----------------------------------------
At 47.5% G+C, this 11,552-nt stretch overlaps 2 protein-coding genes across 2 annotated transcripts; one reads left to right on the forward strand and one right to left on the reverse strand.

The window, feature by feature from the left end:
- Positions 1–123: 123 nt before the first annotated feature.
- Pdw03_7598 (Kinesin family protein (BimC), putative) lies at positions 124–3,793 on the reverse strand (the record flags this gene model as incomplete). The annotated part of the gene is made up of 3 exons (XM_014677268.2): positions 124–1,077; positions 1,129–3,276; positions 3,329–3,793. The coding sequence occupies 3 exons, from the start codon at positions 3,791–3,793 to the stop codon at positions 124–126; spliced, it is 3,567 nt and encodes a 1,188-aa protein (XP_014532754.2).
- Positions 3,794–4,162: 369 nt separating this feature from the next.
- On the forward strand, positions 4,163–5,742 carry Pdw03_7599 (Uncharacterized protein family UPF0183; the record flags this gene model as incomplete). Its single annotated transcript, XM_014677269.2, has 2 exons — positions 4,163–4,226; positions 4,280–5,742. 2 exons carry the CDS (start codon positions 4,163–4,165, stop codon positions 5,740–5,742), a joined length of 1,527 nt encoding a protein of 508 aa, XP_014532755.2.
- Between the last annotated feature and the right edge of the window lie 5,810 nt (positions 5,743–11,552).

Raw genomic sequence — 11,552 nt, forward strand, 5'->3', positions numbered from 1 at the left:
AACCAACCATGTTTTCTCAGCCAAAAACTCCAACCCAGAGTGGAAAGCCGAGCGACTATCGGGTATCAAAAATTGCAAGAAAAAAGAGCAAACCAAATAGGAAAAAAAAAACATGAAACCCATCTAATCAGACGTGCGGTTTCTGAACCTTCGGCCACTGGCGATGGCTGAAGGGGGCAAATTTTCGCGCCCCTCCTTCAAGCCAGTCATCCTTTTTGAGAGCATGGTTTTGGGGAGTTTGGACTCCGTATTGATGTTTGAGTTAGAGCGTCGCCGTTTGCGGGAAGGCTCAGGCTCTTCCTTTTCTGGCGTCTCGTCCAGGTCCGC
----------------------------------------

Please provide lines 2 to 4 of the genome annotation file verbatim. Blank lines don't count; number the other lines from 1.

The window, feature by feature from the left end:
- Positions 1–123: 123 nt before the first annotated feature.
- Pdw03_7598 (Kinesin family protein (BimC), putative) lies at positions 124–3,793 on the reverse strand (the record flags this gene model as incomplete). The annotated part of the gene is made up of 3 exons (XM_014677268.2): positions 124–1,077; positions 1,129–3,276; positions 3,329–3,793. The coding sequence occupies 3 exons, from the start codon at positions 3,791–3,793 to the stop codon at positions 124–126; spliced, it is 3,567 nt and encodes a 1,188-aa protein (XP_014532754.2).